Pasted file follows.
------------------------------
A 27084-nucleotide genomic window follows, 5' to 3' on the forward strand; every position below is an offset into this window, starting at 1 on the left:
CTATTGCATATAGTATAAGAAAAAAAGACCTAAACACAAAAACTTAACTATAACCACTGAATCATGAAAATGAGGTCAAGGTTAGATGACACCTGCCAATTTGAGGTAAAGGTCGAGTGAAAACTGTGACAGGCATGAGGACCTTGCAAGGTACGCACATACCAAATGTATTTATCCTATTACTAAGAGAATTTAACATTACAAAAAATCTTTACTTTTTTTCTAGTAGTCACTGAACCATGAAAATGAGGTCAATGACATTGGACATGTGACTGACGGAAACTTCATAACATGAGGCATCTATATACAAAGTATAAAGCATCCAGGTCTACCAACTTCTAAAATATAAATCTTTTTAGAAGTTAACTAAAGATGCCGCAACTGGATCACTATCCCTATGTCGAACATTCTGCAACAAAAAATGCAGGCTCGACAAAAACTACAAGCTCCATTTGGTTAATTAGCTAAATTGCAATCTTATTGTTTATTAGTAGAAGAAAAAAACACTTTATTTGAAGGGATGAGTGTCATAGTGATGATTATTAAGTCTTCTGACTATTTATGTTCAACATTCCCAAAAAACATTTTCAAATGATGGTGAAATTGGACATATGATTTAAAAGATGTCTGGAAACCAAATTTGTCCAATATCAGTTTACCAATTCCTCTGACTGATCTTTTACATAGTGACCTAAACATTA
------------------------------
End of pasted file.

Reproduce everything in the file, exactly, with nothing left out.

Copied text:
A 27084-nucleotide genomic window follows, 5' to 3' on the forward strand; every position below is an offset into this window, starting at 1 on the left:
CTATTGCATATAGTATAAGAAAAAAAGACCTAAACACAAAAACTTAACTATAACCACTGAATCATGAAAATGAGGTCAAGGTTAGATGACACCTGCCAATTTGAGGTAAAGGTCGAGTGAAAACTGTGACAGGCATGAGGACCTTGCAAGGTACGCACATACCAAATGTATTTATCCTATTACTAAGAGAATTTAACATTACAAAAAATCTTTACTTTTTTTCTAGTAGTCACTGAACCATGAAAATGAGGTCAATGACATTGGACATGTGACTGACGGAAACTTCATAACATGAGGCATCTATATACAAAGTATAAAGCATCCAGGTCTACCAACTTCTAAAATATAAATCTTTTTAGAAGTTAACTAAAGATGCCGCAACTGGATCACTATCCCTATGTCGAACATTCTGCAACAAAAAATGCAGGCTCGACAAAAACTACAAGCTCCATTTGGTTAATTAGCTAAATTGCAATCTTATTGTTTATTAGTAGAAGAAAAAAACACTTTATTTGAAGGGATGAGTGTCATAGTGATGATTATTAAGTCTTCTGACTATTTATGTTCAACATTCCCAAAAAACATTTTCAAATGATGGTGAAATTGGACATATGATTTAAAAGATGTCTGGAAACCAAATTTGTCCAATATCAGTTTACCAATTCCTCTGACTGATCTTTTACATAGTGACCTAAACATTA